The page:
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DOJ to take DNA samples from immigrants in U.S. illegally

Families embrace between El Paso, Texas, and Ciudad Juarez, Mexico, on October 26, 2019. The Justice Department announced a plan Friday to enforce a law requiring that a DNA sample be taken, and stored by the FBI, from all people entering the United States illegally. File Photo by Justin Hamel/UPI
Families embrace between El Paso, Texas, and Ciudad Juarez, Mexico, on October 26, 2019. The Justice Department announced a plan Friday to enforce a law requiring that a DNA sample be taken, and stored by the FBI, from all people entering the United States illegally. File Photo by Justin Hamel/UPI | License Photo

March 6 (UPI) -- DNA samples will soon be taken from migrants crossing the U.S. border and stored in a federal criminal database, the Justice Department ruled Friday.

The move, a significant expansion of immigration law, is likely to be challenged in court.

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The ruling authorizes the Department of Homeland Security to collect DNA samples from immigrants who illegally enter the country and are in federal custody. The collection is authorized by the DNA Fingerprint Act, a law passed in 2005. It requires a DNA sample, typically done with a simple swabbing of the mouth, from anyone arrested, facing charges or convicted, as well as from any non-U.S. citizen detained under federal authority.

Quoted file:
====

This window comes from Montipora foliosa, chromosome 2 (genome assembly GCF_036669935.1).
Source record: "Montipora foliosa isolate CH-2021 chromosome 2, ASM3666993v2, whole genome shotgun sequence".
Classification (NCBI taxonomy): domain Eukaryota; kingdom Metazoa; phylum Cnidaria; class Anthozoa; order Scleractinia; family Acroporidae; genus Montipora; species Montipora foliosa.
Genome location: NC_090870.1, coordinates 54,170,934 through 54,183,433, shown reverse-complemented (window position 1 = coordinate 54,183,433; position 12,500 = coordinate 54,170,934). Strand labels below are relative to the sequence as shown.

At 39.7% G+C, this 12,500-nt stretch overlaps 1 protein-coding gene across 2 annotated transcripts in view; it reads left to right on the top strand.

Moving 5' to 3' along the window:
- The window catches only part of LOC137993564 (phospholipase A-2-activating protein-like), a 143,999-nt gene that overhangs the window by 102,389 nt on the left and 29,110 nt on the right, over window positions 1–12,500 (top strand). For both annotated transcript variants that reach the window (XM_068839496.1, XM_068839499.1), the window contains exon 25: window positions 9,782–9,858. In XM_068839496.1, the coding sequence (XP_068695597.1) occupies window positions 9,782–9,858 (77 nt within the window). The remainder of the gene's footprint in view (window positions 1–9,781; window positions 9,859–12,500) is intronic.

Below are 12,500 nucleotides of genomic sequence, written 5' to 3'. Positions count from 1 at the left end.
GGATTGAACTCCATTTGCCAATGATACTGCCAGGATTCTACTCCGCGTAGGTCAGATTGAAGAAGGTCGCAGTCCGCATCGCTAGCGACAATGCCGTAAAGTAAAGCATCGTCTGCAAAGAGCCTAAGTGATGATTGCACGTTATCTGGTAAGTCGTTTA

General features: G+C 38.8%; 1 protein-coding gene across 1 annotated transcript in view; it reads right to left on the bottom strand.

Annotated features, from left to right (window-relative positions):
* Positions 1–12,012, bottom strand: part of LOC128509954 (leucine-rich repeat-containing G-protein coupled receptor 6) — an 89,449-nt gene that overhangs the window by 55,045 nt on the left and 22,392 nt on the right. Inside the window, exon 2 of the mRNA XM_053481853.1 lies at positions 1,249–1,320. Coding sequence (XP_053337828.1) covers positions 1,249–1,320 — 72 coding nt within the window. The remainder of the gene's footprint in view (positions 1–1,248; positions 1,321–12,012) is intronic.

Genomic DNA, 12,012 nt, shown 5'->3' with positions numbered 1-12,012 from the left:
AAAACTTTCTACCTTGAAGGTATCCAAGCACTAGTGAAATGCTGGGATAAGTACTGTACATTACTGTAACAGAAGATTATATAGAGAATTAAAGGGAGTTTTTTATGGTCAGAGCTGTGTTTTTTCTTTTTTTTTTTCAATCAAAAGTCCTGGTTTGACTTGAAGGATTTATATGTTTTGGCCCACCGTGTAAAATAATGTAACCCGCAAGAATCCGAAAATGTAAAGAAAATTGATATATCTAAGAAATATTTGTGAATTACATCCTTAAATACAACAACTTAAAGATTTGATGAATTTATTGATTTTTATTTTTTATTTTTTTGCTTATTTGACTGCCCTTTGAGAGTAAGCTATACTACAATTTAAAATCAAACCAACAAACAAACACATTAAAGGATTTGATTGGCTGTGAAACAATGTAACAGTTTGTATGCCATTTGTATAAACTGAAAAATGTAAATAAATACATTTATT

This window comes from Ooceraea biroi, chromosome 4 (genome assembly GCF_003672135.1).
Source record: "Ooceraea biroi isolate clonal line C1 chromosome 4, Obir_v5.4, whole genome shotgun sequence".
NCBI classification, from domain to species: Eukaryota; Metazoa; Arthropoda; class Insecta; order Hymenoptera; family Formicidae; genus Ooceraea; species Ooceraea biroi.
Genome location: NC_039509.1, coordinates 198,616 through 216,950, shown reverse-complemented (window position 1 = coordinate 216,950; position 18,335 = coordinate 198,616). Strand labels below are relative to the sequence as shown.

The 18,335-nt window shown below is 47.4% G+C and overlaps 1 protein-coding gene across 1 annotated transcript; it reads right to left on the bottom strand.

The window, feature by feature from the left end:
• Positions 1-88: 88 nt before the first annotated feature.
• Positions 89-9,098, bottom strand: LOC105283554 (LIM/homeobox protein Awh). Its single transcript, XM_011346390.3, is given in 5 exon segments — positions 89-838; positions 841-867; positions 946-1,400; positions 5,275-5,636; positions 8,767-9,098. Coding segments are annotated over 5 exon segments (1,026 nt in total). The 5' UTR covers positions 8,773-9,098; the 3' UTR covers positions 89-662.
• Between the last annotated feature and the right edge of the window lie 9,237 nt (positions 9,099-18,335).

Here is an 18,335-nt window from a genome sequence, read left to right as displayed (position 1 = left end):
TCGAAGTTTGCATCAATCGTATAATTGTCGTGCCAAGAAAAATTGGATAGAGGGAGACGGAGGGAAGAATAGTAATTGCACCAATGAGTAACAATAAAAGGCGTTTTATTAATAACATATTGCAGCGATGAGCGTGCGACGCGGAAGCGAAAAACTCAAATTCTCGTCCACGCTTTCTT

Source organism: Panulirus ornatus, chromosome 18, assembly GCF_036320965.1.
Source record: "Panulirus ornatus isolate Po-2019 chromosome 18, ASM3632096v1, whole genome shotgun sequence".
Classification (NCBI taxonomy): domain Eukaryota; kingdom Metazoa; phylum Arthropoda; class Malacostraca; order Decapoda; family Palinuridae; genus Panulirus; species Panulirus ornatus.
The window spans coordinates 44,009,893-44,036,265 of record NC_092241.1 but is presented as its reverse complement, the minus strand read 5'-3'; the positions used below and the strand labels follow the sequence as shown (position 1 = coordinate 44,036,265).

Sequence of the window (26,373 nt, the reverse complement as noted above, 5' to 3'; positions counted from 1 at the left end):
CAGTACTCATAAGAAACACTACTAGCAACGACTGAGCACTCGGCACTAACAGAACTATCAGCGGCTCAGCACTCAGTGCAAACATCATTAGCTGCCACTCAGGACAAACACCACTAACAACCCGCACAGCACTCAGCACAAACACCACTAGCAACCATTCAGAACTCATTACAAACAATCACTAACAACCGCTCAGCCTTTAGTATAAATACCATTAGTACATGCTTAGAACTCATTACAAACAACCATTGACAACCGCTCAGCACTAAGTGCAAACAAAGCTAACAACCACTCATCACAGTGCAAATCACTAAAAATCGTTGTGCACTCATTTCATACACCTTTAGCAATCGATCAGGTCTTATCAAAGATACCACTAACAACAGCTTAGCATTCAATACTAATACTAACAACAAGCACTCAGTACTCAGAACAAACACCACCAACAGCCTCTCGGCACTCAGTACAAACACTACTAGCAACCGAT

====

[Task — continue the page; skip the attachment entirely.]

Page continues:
Although 15 years old, the law has been only sporadically enforced. DHS, during the Obama administration, said it lacked appropriate manpower and sought an exemption from the law. In October, the Trump administration disclosed plans to enforce it, adding the technology and process is now easier and less expensive. The results will be sent to the FBI's Combined DNA Index System, known as CODIS, which the FBI defines as "the generic term used to describe the FBI's program of support for criminal justice DNA databases."

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It is similar to the FBI's fingerprint database, which is used to identify suspects through fingerprints found at crime scenes. Pilot programs for DNA collection began in January in Detroit and at the Eagle Pass entry port in Texas.

Rep. Rashida Tlaib, D-Mich., Rep. Veronica Escobar, D-Mich., and Rep. Joaquin Castro, D-Texas, are critical of the DNA collection process, saying it "reinforces the xenophobic myth that undocumented immigrants are more likely to commit crimes."

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